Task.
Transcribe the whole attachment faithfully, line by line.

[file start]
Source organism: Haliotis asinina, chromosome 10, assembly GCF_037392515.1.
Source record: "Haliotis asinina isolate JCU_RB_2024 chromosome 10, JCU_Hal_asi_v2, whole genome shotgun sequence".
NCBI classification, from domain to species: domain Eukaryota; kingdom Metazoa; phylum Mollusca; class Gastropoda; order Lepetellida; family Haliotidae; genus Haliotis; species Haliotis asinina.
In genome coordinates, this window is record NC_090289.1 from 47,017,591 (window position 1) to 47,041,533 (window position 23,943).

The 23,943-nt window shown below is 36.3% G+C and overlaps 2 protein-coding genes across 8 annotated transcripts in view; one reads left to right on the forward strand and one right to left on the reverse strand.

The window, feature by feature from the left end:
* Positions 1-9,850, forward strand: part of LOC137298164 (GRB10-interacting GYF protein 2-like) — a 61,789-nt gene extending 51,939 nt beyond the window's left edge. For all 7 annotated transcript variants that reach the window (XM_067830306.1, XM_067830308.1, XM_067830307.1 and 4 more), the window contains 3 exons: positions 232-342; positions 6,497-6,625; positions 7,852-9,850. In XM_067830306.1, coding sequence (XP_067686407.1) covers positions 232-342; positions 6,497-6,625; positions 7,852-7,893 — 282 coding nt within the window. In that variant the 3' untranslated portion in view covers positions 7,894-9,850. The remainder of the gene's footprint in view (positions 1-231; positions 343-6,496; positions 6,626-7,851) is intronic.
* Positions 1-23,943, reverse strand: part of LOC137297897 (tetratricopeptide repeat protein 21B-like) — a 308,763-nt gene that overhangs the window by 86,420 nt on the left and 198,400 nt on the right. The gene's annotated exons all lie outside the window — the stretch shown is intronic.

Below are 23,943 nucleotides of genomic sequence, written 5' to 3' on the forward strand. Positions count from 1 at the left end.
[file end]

Source organism: Haliotis asinina, chromosome 10, assembly GCF_037392515.1.
Source record: "Haliotis asinina isolate JCU_RB_2024 chromosome 10, JCU_Hal_asi_v2, whole genome shotgun sequence".
NCBI classification, from domain to species: domain Eukaryota; kingdom Metazoa; phylum Mollusca; class Gastropoda; order Lepetellida; family Haliotidae; genus Haliotis; species Haliotis asinina.
In genome coordinates, this window is record NC_090289.1 from 47,017,591 (window position 1) to 47,041,533 (window position 23,943).

The 23,943-nt window shown below is 36.3% G+C and overlaps 2 protein-coding genes across 8 annotated transcripts in view; one reads left to right on the forward strand and one right to left on the reverse strand.

The window, feature by feature from the left end:
* Positions 1-9,850, forward strand: part of LOC137298164 (GRB10-interacting GYF protein 2-like) — a 61,789-nt gene extending 51,939 nt beyond the window's left edge. For all 7 annotated transcript variants that reach the window (XM_067830306.1, XM_067830308.1, XM_067830307.1 and 4 more), the window contains 3 exons: positions 232-342; positions 6,497-6,625; positions 7,852-9,850. In XM_067830306.1, coding sequence (XP_067686407.1) covers positions 232-342; positions 6,497-6,625; positions 7,852-7,893 — 282 coding nt within the window. In that variant the 3' untranslated portion in view covers positions 7,894-9,850. The remainder of the gene's footprint in view (positions 1-231; positions 343-6,496; positions 6,626-7,851) is intronic.
* Positions 1-23,943, reverse strand: part of LOC137297897 (tetratricopeptide repeat protein 21B-like) — a 308,763-nt gene that overhangs the window by 86,420 nt on the left and 198,400 nt on the right. The gene's annotated exons all lie outside the window — the stretch shown is intronic.

Below are 23,943 nucleotides of genomic sequence, written 5' to 3' on the forward strand. Positions count from 1 at the left end.